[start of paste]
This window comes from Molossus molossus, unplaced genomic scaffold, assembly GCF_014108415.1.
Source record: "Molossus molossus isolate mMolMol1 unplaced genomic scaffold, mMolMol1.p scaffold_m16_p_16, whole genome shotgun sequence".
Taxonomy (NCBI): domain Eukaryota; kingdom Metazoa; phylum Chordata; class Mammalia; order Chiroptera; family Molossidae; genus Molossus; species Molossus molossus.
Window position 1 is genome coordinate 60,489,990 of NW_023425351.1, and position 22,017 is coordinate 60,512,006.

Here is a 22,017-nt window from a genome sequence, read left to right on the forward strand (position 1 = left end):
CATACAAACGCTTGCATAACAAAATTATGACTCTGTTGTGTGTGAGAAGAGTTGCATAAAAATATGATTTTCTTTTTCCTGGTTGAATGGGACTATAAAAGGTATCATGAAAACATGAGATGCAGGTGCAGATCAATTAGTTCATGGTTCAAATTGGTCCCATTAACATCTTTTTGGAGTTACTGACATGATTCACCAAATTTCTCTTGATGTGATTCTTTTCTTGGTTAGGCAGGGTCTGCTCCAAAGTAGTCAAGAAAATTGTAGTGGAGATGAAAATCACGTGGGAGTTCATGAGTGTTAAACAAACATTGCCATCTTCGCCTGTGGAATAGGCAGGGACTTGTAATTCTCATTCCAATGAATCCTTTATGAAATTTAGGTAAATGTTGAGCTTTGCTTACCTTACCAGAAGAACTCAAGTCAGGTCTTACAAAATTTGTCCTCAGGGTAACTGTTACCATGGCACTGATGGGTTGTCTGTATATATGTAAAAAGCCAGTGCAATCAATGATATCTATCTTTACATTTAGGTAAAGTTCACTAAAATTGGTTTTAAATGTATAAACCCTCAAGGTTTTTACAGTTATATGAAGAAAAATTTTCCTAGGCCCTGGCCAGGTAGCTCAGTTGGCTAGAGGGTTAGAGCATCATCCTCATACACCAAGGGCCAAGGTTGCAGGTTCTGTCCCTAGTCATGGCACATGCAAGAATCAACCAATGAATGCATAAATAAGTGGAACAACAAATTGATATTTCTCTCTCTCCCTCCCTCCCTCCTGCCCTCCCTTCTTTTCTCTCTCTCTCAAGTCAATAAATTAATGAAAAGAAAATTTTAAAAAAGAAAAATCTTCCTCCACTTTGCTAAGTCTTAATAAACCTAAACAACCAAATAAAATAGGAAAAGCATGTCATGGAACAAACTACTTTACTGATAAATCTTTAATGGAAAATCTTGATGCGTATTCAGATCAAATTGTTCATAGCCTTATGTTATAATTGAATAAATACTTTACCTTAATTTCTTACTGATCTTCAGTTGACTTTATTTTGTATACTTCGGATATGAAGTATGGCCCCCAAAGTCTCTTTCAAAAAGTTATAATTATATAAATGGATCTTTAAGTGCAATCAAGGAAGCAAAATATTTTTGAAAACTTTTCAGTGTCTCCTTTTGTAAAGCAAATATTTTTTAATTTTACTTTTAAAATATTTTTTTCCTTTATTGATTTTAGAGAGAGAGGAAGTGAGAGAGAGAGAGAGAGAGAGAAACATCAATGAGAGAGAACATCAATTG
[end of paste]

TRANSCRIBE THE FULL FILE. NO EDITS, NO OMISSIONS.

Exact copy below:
This window comes from Molossus molossus, unplaced genomic scaffold, assembly GCF_014108415.1.
Source record: "Molossus molossus isolate mMolMol1 unplaced genomic scaffold, mMolMol1.p scaffold_m16_p_16, whole genome shotgun sequence".
Taxonomy (NCBI): domain Eukaryota; kingdom Metazoa; phylum Chordata; class Mammalia; order Chiroptera; family Molossidae; genus Molossus; species Molossus molossus.
Window position 1 is genome coordinate 60,489,990 of NW_023425351.1, and position 22,017 is coordinate 60,512,006.

Here is a 22,017-nt window from a genome sequence, read left to right on the forward strand (position 1 = left end):
CATACAAACGCTTGCATAACAAAATTATGACTCTGTTGTGTGTGAGAAGAGTTGCATAAAAATATGATTTTCTTTTTCCTGGTTGAATGGGACTATAAAAGGTATCATGAAAACATGAGATGCAGGTGCAGATCAATTAGTTCATGGTTCAAATTGGTCCCATTAACATCTTTTTGGAGTTACTGACATGATTCACCAAATTTCTCTTGATGTGATTCTTTTCTTGGTTAGGCAGGGTCTGCTCCAAAGTAGTCAAGAAAATTGTAGTGGAGATGAAAATCACGTGGGAGTTCATGAGTGTTAAACAAACATTGCCATCTTCGCCTGTGGAATAGGCAGGGACTTGTAATTCTCATTCCAATGAATCCTTTATGAAATTTAGGTAAATGTTGAGCTTTGCTTACCTTACCAGAAGAACTCAAGTCAGGTCTTACAAAATTTGTCCTCAGGGTAACTGTTACCATGGCACTGATGGGTTGTCTGTATATATGTAAAAAGCCAGTGCAATCAATGATATCTATCTTTACATTTAGGTAAAGTTCACTAAAATTGGTTTTAAATGTATAAACCCTCAAGGTTTTTACAGTTATATGAAGAAAAATTTTCCTAGGCCCTGGCCAGGTAGCTCAGTTGGCTAGAGGGTTAGAGCATCATCCTCATACACCAAGGGCCAAGGTTGCAGGTTCTGTCCCTAGTCATGGCACATGCAAGAATCAACCAATGAATGCATAAATAAGTGGAACAACAAATTGATATTTCTCTCTCTCCCTCCCTCCCTCCTGCCCTCCCTTCTTTTCTCTCTCTCTCAAGTCAATAAATTAATGAAAAGAAAATTTTAAAAAAGAAAAATCTTCCTCCACTTTGCTAAGTCTTAATAAACCTAAACAACCAAATAAAATAGGAAAAGCATGTCATGGAACAAACTACTTTACTGATAAATCTTTAATGGAAAATCTTGATGCGTATTCAGATCAAATTGTTCATAGCCTTATGTTATAATTGAATAAATACTTTACCTTAATTTCTTACTGATCTTCAGTTGACTTTATTTTGTATACTTCGGATATGAAGTATGGCCCCCAAAGTCTCTTTCAAAAAGTTATAATTATATAAATGGATCTTTAAGTGCAATCAAGGAAGCAAAATATTTTTGAAAACTTTTCAGTGTCTCCTTTTGTAAAGCAAATATTTTTTAATTTTACTTTTAAAATATTTTTTTCCTTTATTGATTTTAGAGAGAGAGGAAGTGAGAGAGAGAGAGAGAGAGAGAAACATCAATGAGAGAGAACATCAATTG